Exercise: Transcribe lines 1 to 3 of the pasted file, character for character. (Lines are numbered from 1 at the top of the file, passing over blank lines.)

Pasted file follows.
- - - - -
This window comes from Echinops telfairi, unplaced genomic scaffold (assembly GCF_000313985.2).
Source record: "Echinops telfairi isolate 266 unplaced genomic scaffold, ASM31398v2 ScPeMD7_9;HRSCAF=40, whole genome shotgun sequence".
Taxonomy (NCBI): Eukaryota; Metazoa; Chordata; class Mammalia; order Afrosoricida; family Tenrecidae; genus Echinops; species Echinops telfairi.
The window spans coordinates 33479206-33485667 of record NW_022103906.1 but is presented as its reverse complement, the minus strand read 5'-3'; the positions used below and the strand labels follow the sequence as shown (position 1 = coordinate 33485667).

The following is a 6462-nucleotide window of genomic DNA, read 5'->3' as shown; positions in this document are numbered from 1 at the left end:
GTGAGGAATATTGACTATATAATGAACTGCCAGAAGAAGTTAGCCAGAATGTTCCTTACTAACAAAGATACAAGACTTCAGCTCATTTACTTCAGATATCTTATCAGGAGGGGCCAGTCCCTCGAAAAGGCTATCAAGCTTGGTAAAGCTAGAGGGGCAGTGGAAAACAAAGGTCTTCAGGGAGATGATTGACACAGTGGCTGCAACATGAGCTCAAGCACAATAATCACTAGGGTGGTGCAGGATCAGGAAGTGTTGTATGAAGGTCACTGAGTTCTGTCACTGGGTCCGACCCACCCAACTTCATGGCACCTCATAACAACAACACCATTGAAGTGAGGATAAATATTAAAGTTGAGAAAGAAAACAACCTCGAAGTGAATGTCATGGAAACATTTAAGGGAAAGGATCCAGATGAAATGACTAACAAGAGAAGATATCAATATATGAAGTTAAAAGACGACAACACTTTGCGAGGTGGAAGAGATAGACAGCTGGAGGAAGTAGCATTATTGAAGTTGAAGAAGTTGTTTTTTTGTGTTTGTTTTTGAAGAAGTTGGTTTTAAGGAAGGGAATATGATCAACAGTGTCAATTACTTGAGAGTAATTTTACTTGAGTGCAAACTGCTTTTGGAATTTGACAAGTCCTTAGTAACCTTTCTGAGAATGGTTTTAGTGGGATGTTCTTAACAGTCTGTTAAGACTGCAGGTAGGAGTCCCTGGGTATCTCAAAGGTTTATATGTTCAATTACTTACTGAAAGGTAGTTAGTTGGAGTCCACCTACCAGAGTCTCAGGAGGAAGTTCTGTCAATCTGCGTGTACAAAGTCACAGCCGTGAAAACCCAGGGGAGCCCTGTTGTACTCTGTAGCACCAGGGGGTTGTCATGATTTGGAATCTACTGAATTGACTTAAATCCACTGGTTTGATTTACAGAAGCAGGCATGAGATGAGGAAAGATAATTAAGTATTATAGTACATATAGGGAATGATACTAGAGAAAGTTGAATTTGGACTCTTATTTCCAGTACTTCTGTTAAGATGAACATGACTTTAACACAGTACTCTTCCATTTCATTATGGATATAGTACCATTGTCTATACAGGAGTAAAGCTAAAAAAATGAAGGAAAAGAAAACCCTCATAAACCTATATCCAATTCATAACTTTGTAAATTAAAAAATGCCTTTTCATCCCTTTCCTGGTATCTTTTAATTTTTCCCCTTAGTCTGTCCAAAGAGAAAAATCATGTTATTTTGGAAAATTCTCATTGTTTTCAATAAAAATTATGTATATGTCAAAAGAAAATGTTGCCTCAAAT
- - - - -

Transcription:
This window comes from Echinops telfairi, unplaced genomic scaffold (assembly GCF_000313985.2).
Source record: "Echinops telfairi isolate 266 unplaced genomic scaffold, ASM31398v2 ScPeMD7_9;HRSCAF=40, whole genome shotgun sequence".
Taxonomy (NCBI): Eukaryota; Metazoa; Chordata; class Mammalia; order Afrosoricida; family Tenrecidae; genus Echinops; species Echinops telfairi.